Here’s an intriguing tool that can be used to encourage your horse to step under himself and engage his hind end. The “bodywrap” can be made out of two polo wraps tied together. It focuses the horse’s attention at the base of his neck and his hindquarters and suggests to the horse to engage his abdominal muscles and lift his back.
Here’s how to tie the wrap along with a few tips from Desert Horse Equestrian Services.
If you’re going to try the TTEAM bodywrap on your horse, first be sure he is comfortable being touched all over his body, including under his tail and on his back legs. If not, you have some desensitization to do. When you put the first polo wrap on around the neck, be sure to use a knot that won’t slip and get tighter as the horse works. Experiment with different adjustments of this loop — you can tie it so it rides at the front of the withers, the base of the withers, or anywhere in between. Likewise, experiment with the tension of the second wrap (or pair of wraps if your horse is large or long-bodied). A snug fit just where the butt ties into the hind legs has a different effect than a looser loop that floats along at the top of the hocks. Just be careful that the horse can’t get a foot caught in the larger loop. In case I need a quick release, I use the hook-and-loop fasteners when possible and tie slipknots for the rest of my connections.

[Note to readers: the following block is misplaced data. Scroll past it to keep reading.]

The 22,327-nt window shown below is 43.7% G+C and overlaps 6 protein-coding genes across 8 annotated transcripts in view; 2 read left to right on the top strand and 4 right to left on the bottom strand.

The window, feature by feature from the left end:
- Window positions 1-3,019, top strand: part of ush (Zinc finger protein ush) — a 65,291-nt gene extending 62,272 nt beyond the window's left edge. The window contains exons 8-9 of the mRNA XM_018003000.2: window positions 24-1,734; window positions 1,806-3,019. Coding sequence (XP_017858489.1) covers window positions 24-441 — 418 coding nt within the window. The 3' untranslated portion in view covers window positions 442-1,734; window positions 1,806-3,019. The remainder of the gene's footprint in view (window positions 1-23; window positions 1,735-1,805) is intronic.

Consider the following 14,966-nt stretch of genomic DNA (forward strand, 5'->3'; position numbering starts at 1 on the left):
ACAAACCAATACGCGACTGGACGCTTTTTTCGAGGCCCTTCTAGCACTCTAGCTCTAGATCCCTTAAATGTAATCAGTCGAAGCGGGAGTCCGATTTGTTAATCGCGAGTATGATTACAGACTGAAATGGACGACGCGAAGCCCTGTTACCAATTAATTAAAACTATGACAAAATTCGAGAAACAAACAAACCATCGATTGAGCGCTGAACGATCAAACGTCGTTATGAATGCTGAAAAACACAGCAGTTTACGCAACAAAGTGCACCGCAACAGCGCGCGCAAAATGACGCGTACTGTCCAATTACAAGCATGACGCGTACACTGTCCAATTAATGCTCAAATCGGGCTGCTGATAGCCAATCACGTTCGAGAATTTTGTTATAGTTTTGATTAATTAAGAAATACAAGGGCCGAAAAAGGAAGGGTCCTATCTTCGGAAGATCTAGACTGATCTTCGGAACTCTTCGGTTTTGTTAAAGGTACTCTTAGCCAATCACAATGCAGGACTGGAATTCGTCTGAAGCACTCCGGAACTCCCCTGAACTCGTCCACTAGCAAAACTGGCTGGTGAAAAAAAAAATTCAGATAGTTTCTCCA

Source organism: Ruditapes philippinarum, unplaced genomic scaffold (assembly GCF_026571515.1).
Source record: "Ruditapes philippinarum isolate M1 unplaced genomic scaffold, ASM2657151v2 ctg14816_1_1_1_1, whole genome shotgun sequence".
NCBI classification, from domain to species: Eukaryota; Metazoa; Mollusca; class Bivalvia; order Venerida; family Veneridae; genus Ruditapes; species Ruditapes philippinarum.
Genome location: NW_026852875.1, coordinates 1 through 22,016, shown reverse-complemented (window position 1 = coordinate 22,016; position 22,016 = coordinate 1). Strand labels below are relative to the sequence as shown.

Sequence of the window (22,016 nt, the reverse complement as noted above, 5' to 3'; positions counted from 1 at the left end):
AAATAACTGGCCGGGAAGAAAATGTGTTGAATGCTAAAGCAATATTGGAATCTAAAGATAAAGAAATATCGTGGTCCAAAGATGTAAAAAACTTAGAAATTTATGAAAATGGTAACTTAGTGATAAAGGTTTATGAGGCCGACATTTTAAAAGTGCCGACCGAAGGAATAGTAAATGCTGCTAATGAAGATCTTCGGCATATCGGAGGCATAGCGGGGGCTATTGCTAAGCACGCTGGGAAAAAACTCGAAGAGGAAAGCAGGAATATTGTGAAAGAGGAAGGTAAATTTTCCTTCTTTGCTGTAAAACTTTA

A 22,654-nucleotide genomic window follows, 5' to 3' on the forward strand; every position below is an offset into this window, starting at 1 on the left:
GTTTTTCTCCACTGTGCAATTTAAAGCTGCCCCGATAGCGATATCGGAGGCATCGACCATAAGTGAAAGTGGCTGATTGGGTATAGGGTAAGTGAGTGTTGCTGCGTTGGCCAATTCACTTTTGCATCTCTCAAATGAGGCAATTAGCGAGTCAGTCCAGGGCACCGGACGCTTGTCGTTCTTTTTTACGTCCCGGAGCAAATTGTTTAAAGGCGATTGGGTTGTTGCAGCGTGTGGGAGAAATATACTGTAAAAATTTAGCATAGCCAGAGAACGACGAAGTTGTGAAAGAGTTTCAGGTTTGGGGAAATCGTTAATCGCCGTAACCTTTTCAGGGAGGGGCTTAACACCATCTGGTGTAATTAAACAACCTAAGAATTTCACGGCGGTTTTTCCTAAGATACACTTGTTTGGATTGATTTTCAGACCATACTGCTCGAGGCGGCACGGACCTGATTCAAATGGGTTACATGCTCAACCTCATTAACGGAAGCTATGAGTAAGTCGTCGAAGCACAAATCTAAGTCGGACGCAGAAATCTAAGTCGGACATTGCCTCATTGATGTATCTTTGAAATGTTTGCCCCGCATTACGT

Here is a link to an article by Linda Tellington Jones on the BodyWrap. She writes:
It is very interesting to notice the subtle and dramatic changes that occur with the Body Wrap. For instance, a strung-out horse or one who is camped under suddenly takes on a more balanced stance, having “a leg at each corner.” Or a horse’s topline may change so that he looks “rounder.” Or you may see more movement and engagement in the hindquarters.
I think I may need to try this with Zelda.
Note: Before riding your horse, it is important to make sure he or she is comfortable with the placement of the wrap, so lunging first is a good idea. Also, be careful to tie the wrap so that it doesn’t fall down too low, which can lodge under your horse’s hocks or even get stepped on.